No doubt trees and mow lies are an issue at the 12th as the ideal lay-up sits buried in the rough...

The tee shot at the 14th, played alongside out of bounds, is a touch too narrow to be strategic...

A spectacular par-3 at the 190 yard 15th. The green is set in a natural punchbowl in the corner of the property...

After climbing to the 15th green, the golfer enters the valley for the last time on the 16th where the tee shot is played over a lightly trafficked maintenance road. At one time, I presume, the stream ran across the 16th fairway 30 yards or so short of the green, but it has since been piped under the fairway.

The 17th is a challenging but bland hole -- a disappointing hole in an otherwise exceptional set of par-3s.

The home hole is a mid-length par-5 that once again crosses the maintenance road.

A perfectly placed bunker guards the ideal angle of approach well-placed green:

Jackie Kerin: Off to Rome to the Federation for European Storytelling Conference and Festival 2013

I’m off to Rome for the Federation for European Storytelling Conference. Its a privilege to represent my storytelling colleagues from Storytelling Australia (Vic). Seems like the popularity of oral storytelling is going from strength to strength. Look no further than UK Daniel Morden’s spectacular impact at the recent Sydney Writer’s Festival.

I won’t be presenting at the FEST Conference; Australia is not a member of the Federation (wrong continent) but I have memory stick in my bag with photos and introductions from some of the finest Victorian Tellers, that I will show off with pride.

Following the Conference I’ll be working at the Rome International Storytelling Festival where I have a show, for children and one for adults. I'll be telling original stories based on material bandicooted from the State Library of Victoria newspaper indexes, tall stories inspired by the work of Graham Seal and Bill Wannan, stuff from my own head blended with urban myth and I have my indi comics/zines and original kamishibai story packs to trade.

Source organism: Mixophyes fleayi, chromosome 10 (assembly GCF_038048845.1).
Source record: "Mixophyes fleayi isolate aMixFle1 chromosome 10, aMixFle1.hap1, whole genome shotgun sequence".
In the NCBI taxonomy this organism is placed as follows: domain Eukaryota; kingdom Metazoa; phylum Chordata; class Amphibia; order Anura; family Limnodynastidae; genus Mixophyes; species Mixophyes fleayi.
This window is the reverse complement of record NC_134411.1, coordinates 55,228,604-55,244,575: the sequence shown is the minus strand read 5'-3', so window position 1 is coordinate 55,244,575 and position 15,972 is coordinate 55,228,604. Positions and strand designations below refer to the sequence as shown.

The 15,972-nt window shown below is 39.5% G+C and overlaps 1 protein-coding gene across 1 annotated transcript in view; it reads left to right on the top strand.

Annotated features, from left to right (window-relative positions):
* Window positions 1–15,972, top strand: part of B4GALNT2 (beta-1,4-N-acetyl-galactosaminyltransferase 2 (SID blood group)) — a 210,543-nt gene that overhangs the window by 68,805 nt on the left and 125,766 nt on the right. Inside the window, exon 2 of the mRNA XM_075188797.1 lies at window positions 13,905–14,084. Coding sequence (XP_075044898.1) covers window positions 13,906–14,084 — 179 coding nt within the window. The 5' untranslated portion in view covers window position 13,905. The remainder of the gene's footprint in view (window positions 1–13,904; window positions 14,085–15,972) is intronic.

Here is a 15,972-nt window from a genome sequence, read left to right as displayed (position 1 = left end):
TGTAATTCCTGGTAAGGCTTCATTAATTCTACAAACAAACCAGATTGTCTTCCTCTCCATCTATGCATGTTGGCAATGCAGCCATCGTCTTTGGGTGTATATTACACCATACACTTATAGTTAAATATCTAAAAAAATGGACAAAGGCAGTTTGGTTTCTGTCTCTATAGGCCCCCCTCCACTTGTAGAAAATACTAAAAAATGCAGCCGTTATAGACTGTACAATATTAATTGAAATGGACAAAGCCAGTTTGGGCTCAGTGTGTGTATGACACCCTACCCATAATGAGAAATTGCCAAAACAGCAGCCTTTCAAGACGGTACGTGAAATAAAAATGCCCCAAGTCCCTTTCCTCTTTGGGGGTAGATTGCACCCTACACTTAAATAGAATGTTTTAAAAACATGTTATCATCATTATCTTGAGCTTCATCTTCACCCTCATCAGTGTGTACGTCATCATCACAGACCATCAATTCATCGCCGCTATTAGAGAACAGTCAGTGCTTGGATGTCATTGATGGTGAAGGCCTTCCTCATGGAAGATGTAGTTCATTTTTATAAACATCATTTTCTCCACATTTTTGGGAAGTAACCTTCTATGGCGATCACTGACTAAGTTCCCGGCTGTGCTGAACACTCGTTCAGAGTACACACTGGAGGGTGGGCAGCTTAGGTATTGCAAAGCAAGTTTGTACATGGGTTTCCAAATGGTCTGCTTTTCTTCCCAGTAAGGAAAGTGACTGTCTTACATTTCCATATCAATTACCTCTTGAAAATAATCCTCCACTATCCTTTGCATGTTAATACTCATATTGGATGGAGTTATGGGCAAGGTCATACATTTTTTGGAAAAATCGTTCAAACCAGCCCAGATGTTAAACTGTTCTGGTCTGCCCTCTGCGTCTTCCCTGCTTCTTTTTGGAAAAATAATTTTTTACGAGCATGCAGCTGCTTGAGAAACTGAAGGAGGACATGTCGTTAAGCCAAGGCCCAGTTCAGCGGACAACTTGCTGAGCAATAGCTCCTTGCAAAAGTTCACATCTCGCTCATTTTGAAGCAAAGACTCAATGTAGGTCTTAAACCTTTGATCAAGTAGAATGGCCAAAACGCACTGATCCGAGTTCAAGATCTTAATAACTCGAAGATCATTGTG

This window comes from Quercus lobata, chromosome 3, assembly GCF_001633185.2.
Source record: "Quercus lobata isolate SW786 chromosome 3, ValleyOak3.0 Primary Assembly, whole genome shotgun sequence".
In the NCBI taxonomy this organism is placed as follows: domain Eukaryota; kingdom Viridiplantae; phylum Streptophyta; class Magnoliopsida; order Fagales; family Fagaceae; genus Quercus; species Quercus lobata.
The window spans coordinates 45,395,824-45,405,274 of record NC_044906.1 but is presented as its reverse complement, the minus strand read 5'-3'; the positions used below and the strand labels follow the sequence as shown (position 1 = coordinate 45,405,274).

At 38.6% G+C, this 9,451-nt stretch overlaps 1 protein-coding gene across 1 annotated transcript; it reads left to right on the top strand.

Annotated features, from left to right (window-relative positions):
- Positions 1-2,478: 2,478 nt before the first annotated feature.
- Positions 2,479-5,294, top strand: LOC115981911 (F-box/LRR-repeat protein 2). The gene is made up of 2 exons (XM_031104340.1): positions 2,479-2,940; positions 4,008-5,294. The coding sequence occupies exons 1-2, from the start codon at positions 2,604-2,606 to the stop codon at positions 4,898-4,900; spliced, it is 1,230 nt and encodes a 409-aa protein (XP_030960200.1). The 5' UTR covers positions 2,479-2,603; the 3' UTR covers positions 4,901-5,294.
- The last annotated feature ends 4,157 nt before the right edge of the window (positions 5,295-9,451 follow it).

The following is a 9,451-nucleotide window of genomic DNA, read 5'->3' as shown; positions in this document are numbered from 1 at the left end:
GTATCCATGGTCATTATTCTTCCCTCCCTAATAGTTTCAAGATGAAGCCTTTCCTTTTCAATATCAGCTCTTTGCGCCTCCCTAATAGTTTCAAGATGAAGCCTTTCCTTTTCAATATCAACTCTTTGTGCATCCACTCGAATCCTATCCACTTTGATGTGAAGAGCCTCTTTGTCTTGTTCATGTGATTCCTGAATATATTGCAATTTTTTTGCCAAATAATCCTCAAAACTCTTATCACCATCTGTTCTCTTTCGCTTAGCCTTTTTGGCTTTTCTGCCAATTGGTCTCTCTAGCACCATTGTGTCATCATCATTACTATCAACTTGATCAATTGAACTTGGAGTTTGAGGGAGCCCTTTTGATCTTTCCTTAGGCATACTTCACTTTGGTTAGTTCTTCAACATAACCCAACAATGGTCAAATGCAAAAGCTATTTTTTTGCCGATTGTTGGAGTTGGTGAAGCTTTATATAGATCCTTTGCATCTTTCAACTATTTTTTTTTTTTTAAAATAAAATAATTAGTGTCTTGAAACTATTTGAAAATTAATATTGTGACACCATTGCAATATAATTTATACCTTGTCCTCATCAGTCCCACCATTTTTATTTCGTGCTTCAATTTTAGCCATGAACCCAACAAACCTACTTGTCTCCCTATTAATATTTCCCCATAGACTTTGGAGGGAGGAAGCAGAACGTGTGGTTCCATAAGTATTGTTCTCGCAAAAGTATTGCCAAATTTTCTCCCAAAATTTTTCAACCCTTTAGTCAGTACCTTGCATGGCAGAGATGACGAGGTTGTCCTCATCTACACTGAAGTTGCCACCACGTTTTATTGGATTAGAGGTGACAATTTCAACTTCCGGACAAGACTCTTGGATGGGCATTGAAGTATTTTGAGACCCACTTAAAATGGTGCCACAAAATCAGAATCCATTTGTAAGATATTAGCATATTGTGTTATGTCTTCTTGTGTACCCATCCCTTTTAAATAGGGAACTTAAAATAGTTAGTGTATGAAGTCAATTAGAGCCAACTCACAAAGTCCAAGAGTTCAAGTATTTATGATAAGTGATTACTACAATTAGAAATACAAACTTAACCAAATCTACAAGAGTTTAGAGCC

I’ll be working with Mariella Bertelli, who will also be translating for me. Mariella visited Storytelling Australia (Vic) a while ago – some of you will remember her tale from The Decameron.

As I lay my stuff out to pack – I'm thinking it looks like I've raided one of those Aussie souvenir shops in Swanston Street but I can assure you, its all of the finest quality, original and loved. I've purchased a new memory card for my camera with the plan of documenting the experience to share on my return.

La Senora Jackie K

Thanks for your support:
and family and other friends.

Storytelling Program: Newport Folk Festival 5 -7 July 2013

Dave Davies CD Launch 
From Ironbark to Dandaloo, Dave has been bringing us poems and stories of the bush for many years now. This will be a special event as Dave is launching his CD The Man From Ironbark. The CD showcases Dave's extensive repertoire, including C.J. Dennis' The Play, Banjo Paterson's How Gilbert Died and Henry Lawson's The Lights of Cobb and Co. Come along, enjoy a poem or two, and pick up your own copy of the CD.

Newport Bowls Club, Sunday 10:30 am - 11:00 am 
Entry: Wristband or pay at door

Niki Na Meadhra (invitation to tell a story or sing a song)
Storytellers, poets and musicians are invited to join around a crackling fire with one of Melbourne's favourite storytellers. There'll be candles to light the room and spicy chai to warm the heart and loosen the tongue. Bring words to share and ears to listen. All welcome but remember this is a storytelling evening for adults.
Niki na Meadhra is the imagination behind Enchanted Evening, a monthly night of traditional tales held in the Bishop's Parlour at Abbotsford Convent.
Stories by the Fire is hosted by Storytelling Australia Victoria (Kate Lawrence and Jackie Kerin) and No Worries Curries (chai).
Newport Scout Hall, Saturday 06:00 pm - 08:00 pm 
Entry: Wristband or pay at door.

Jackie and Dharma invite the young ones to bring their big people to the Newport Festival Story Time!